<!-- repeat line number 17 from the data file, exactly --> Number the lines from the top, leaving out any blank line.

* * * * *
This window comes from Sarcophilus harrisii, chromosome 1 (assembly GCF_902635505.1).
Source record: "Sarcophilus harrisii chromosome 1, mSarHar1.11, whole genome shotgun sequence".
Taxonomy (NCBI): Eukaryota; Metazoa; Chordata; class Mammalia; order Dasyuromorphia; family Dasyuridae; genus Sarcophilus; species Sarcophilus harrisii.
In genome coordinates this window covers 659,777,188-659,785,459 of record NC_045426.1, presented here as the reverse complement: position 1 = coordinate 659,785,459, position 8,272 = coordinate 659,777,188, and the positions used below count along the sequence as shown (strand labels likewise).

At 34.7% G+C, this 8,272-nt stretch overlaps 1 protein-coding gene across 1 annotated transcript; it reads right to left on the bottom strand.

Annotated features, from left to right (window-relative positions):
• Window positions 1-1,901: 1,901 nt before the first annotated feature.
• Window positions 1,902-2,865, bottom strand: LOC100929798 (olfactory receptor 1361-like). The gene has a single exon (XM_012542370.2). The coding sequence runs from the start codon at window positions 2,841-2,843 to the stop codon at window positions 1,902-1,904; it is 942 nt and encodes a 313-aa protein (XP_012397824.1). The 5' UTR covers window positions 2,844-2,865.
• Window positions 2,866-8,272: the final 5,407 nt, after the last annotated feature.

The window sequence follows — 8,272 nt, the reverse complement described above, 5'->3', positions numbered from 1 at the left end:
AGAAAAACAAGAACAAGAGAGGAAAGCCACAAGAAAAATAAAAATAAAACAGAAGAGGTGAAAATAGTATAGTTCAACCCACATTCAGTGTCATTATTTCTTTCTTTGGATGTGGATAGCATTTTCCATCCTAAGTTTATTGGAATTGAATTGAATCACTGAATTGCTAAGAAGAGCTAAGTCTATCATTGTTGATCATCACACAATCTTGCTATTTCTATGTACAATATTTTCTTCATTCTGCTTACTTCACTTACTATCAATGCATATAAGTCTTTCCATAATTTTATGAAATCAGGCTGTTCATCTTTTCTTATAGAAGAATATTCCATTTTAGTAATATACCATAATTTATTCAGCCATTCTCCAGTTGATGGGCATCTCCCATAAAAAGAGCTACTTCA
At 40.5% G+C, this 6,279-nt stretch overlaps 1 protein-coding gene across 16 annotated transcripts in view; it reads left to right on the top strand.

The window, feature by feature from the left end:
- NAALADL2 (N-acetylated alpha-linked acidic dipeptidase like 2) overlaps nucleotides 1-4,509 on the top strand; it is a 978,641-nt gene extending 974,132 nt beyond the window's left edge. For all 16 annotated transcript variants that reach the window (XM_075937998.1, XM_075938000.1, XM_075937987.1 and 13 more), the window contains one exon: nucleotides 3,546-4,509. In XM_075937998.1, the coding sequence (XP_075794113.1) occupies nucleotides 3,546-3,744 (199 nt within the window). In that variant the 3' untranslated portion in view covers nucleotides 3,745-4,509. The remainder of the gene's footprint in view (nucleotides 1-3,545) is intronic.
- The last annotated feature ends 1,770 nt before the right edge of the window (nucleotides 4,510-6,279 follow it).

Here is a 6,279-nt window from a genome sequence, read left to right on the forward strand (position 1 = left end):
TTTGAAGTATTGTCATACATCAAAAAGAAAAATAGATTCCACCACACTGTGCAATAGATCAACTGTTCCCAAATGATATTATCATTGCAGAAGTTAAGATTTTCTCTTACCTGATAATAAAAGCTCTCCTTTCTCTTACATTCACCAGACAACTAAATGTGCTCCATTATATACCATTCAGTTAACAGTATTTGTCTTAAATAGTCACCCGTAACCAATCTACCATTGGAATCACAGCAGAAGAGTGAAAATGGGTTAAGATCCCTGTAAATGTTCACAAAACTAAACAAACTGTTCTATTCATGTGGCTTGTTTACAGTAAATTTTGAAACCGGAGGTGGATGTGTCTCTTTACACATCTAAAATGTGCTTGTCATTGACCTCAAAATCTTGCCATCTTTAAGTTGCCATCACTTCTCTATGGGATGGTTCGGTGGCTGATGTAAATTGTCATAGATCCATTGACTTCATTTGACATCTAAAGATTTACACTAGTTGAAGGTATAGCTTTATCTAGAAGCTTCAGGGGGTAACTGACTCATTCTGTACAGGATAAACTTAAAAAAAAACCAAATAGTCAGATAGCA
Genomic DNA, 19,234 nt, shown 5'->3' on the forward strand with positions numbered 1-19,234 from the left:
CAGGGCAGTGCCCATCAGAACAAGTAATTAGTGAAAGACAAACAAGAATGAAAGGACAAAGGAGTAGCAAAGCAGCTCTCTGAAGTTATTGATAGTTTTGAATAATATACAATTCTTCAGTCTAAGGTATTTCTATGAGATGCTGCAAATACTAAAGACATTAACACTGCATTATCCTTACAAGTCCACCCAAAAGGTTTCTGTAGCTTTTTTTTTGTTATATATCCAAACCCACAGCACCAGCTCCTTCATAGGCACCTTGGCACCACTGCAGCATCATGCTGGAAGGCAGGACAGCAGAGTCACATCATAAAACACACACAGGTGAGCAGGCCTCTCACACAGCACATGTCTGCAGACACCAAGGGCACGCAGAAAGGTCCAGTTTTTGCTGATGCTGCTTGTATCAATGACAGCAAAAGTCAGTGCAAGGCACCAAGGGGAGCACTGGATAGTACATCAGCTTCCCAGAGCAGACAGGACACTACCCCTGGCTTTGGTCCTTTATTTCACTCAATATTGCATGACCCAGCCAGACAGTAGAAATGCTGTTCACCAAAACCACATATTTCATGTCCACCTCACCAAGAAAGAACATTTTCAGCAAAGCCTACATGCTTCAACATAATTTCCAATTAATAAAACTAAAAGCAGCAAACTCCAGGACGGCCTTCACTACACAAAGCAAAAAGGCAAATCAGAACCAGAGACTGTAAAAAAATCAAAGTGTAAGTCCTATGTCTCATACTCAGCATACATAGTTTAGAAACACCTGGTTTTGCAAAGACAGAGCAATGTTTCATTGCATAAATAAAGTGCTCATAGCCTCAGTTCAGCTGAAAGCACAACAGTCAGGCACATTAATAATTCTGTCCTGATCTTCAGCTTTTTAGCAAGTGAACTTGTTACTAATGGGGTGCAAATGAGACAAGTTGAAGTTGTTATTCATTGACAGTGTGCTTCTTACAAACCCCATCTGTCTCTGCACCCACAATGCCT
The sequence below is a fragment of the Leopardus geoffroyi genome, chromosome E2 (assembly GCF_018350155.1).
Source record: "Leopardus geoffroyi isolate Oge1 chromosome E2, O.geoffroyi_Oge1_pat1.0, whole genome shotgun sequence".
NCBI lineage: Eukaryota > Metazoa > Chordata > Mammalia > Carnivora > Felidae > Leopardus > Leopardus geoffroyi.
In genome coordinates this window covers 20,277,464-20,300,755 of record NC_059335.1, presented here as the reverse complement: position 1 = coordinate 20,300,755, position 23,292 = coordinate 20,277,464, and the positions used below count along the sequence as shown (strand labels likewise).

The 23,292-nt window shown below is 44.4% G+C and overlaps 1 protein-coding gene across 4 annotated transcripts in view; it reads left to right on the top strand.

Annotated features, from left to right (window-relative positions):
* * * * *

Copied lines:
TTTGAAGTATTGTCATACATCAAAAAGAAAAATAGATTCCACCACACTGTGCAATAGATCAACTGTTCCCAAATGATATTATCATTGCAGAAGTTAAGATTTTCTCTTACCTGATAATAAAAGCTCTCCTTTCTCTTACATTCACCAGACAACTAAATGTGCTCCATTATATACCATTCAGTTAACAGTATTTGTCTTAAATAGTCACCCGTAACCAATCTACCATTGGAATCACAGCAGAAGAGTGAAAATGGGTTAAGATCCCTGTAAATGTTCACAAAACTAAACAAACTGTTCTATTCATGTGGCTTGTTTACAGTAAATTTTGAAACCGGAGGTGGATGTGTCTCTTTACACATCTAAAATGTGCTTGTCATTGACCTCAAAATCTTGCCATCTTTAAGTTGCCATCACTTCTCTATGGGATGGTTCGGTGGCTGATGTAAATTGTCATAGATCCATTGACTTCATTTGACATCTAAAGATTTACACTAGTTGAAGGTATAGCTTTATCTAGAAGCTTCAGGGGGTAACTGACTCATTCTGTACAGGATAAACTTAAAAAAAAACCAAATAGTCAGATAGCA